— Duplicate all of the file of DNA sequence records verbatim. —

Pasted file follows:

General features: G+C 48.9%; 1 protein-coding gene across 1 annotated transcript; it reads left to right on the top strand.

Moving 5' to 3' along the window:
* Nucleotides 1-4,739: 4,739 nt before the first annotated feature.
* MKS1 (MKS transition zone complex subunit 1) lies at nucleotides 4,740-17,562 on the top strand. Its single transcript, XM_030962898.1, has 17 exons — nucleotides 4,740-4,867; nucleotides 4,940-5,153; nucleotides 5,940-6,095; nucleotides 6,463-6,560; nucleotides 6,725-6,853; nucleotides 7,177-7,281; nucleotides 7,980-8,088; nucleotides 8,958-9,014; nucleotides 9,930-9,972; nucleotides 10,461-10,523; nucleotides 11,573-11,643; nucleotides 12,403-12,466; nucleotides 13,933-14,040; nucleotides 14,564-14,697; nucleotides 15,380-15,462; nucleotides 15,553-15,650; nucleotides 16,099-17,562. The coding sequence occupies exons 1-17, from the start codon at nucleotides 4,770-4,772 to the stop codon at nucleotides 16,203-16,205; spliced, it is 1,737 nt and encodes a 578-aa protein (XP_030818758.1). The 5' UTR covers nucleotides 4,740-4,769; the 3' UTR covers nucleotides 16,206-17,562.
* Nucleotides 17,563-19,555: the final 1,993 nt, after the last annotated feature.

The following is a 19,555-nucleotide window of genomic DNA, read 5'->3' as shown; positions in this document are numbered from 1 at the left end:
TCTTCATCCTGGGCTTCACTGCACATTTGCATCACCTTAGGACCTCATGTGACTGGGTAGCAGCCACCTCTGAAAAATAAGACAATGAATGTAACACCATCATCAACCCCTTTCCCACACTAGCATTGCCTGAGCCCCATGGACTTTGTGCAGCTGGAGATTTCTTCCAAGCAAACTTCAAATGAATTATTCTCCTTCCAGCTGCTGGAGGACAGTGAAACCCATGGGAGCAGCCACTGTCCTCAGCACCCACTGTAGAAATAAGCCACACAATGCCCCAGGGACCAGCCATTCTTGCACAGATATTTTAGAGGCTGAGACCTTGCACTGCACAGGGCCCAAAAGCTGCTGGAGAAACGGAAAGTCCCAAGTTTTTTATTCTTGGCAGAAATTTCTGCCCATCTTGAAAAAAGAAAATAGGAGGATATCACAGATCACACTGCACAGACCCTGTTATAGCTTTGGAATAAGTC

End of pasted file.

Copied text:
General features: G+C 48.9%; 1 protein-coding gene across 1 annotated transcript; it reads left to right on the top strand.

Moving 5' to 3' along the window:
* Nucleotides 1-4,739: 4,739 nt before the first annotated feature.
* MKS1 (MKS transition zone complex subunit 1) lies at nucleotides 4,740-17,562 on the top strand. Its single transcript, XM_030962898.1, has 17 exons — nucleotides 4,740-4,867; nucleotides 4,940-5,153; nucleotides 5,940-6,095; nucleotides 6,463-6,560; nucleotides 6,725-6,853; nucleotides 7,177-7,281; nucleotides 7,980-8,088; nucleotides 8,958-9,014; nucleotides 9,930-9,972; nucleotides 10,461-10,523; nucleotides 11,573-11,643; nucleotides 12,403-12,466; nucleotides 13,933-14,040; nucleotides 14,564-14,697; nucleotides 15,380-15,462; nucleotides 15,553-15,650; nucleotides 16,099-17,562. The coding sequence occupies exons 1-17, from the start codon at nucleotides 4,770-4,772 to the stop codon at nucleotides 16,203-16,205; spliced, it is 1,737 nt and encodes a 578-aa protein (XP_030818758.1). The 5' UTR covers nucleotides 4,740-4,769; the 3' UTR covers nucleotides 16,206-17,562.
* Nucleotides 17,563-19,555: the final 1,993 nt, after the last annotated feature.

The following is a 19,555-nucleotide window of genomic DNA, read 5'->3' as shown; positions in this document are numbered from 1 at the left end:
TCTTCATCCTGGGCTTCACTGCACATTTGCATCACCTTAGGACCTCATGTGACTGGGTAGCAGCCACCTCTGAAAAATAAGACAATGAATGTAACACCATCATCAACCCCTTTCCCACACTAGCATTGCCTGAGCCCCATGGACTTTGTGCAGCTGGAGATTTCTTCCAAGCAAACTTCAAATGAATTATTCTCCTTCCAGCTGCTGGAGGACAGTGAAACCCATGGGAGCAGCCACTGTCCTCAGCACCCACTGTAGAAATAAGCCACACAATGCCCCAGGGACCAGCCATTCTTGCACAGATATTTTAGAGGCTGAGACCTTGCACTGCACAGGGCCCAAAAGCTGCTGGAGAAACGGAAAGTCCCAAGTTTTTTATTCTTGGCAGAAATTTCTGCCCATCTTGAAAAAAGAAAATAGGAGGATATCACAGATCACACTGCACAGACCCTGTTATAGCTTTGGAATAAGTC